It might be hard to do better than George Eliot does in this bit of psychological dissection of some ways of thinking in the face of “mysteries” and motivations (1861).
The next morning the whole village was excited by the story of the robbery, and Godfrey, like every one else, was occupied in gathering and discussing news about it, and in visiting the Stone-pits. The rain had washed away all possibility of distinguishing foot-marks, but a close investigation of the spot had disclosed, in the direction opposite to the village, a tinder-box, with a flint and steel, half sunk in the mud. It was not Silas’s tinder-box, for the only one he had ever had was still standing on his shelf; and the inference generally accepted was, that the tinder-box in the ditch was somehow connected with the robbery. A small minority shook their heads, and intimated their opinion that it was not a robbery to have much light thrown on it by tinder-boxes, that Master Marner’s tale had a queer look with it, and that such things had been known as a man’s doing himself a mischief, and then setting the justice to look for the doer. But when questioned closely as to their grounds for this opinion, and what Master Marner had to gain by such false pretenses, they only shook their heads as before, and observed that there was no knowing what some folks counted gain; moreover, that everybody had a right to their own opinions, grounds or no grounds, and that the weaver, as everybody knew, was partly crazy. Mr. Macey, though he joined in the defense of Marner against all suspicions of deceit, also pooh-poohed the tinder-box; indeed, repudiated it as a rather impious suggestion, tending to imply that everything must be done by human hands, and that there was no power which could make away with the guineas without moving the bricks. (Silas Marner, 60-1)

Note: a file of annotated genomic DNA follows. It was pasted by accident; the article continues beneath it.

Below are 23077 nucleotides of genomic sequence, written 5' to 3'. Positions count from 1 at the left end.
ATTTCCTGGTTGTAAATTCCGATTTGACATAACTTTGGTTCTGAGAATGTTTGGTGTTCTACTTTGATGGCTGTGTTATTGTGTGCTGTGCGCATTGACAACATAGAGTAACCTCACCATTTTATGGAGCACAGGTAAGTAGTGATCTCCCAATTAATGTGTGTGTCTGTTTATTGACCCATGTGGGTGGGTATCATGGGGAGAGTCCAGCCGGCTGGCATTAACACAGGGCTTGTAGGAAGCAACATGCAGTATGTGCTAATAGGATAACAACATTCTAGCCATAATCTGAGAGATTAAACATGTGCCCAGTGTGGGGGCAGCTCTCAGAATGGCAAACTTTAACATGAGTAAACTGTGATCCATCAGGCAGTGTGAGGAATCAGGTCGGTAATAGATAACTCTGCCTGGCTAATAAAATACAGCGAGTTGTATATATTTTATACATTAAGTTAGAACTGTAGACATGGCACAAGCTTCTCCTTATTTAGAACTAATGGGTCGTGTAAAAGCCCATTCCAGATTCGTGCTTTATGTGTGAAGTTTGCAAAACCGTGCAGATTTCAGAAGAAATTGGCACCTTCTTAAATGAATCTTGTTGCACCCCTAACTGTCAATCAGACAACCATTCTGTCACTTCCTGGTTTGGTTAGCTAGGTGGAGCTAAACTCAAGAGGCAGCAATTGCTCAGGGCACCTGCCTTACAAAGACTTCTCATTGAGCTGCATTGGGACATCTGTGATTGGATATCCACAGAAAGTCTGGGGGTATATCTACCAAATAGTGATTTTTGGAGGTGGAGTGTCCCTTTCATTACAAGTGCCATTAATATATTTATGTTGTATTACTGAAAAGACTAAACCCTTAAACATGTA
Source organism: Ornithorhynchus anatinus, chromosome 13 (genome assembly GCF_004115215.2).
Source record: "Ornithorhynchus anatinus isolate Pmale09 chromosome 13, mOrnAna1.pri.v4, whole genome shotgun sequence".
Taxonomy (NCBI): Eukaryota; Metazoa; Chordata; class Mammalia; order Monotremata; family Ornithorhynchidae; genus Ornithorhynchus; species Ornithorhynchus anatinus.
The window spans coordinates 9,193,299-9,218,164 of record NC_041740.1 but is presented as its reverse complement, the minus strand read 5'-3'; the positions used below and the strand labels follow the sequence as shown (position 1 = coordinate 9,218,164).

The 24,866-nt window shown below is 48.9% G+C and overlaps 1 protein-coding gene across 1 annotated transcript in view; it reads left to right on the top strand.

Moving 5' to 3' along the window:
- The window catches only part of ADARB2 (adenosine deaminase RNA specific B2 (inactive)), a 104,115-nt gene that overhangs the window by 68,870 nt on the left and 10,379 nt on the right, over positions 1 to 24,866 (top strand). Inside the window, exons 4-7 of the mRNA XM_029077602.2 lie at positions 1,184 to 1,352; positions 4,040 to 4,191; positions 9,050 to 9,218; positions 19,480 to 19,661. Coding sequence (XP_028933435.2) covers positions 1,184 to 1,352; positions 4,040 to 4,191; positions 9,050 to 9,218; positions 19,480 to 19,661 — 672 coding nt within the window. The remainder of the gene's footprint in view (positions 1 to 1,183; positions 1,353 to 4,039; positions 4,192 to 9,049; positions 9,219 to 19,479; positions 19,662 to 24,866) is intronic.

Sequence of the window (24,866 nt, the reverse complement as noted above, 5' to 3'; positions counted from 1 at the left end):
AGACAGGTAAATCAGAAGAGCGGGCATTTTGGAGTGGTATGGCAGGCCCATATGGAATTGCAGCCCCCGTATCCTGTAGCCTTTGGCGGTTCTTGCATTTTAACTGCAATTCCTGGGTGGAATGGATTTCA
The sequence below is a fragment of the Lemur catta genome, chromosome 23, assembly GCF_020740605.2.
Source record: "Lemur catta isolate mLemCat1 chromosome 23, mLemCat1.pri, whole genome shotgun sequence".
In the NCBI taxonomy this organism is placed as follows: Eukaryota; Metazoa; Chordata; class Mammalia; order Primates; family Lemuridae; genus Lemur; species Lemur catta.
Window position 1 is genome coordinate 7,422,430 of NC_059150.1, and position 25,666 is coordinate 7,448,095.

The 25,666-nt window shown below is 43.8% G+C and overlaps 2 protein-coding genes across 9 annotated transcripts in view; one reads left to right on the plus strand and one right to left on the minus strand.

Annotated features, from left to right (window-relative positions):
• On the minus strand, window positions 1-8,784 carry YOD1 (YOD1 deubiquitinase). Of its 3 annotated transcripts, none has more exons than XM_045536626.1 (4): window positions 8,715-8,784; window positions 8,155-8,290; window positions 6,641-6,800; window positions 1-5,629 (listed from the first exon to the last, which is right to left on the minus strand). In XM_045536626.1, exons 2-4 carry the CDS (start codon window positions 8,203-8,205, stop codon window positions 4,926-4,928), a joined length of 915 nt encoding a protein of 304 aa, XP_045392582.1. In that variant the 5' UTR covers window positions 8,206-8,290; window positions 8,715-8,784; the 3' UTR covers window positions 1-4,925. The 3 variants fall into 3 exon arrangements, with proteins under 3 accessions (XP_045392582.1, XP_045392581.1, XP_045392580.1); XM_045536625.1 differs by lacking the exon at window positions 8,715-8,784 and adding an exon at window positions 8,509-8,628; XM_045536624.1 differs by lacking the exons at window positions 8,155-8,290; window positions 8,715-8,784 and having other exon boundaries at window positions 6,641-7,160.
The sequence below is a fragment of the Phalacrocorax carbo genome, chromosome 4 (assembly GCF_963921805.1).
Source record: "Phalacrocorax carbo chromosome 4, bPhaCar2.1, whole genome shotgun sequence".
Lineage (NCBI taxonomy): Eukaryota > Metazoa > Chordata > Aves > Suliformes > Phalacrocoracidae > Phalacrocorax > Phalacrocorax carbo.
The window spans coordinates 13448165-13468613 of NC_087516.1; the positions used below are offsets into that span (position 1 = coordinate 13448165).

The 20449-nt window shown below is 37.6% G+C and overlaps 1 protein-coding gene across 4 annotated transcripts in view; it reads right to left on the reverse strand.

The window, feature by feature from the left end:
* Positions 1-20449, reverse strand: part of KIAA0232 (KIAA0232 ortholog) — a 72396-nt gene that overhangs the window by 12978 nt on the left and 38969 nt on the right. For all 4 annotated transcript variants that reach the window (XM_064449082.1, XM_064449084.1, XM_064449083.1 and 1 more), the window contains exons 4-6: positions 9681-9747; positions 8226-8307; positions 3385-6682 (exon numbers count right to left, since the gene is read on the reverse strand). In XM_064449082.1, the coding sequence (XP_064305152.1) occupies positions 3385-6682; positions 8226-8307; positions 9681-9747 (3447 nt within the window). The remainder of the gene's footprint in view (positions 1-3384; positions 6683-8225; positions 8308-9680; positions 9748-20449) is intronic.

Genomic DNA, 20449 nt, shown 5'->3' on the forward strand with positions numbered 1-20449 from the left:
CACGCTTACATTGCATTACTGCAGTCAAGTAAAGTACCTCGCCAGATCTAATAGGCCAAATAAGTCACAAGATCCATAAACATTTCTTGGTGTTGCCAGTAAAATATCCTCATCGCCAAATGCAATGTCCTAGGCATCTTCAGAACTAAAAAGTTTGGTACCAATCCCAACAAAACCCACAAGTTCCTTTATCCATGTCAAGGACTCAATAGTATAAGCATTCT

We are still the village mind attempting to use our culturally (epigenetically) inherited frames to solve our mysteries.
*photo © 2004 by Tomasz Sienicki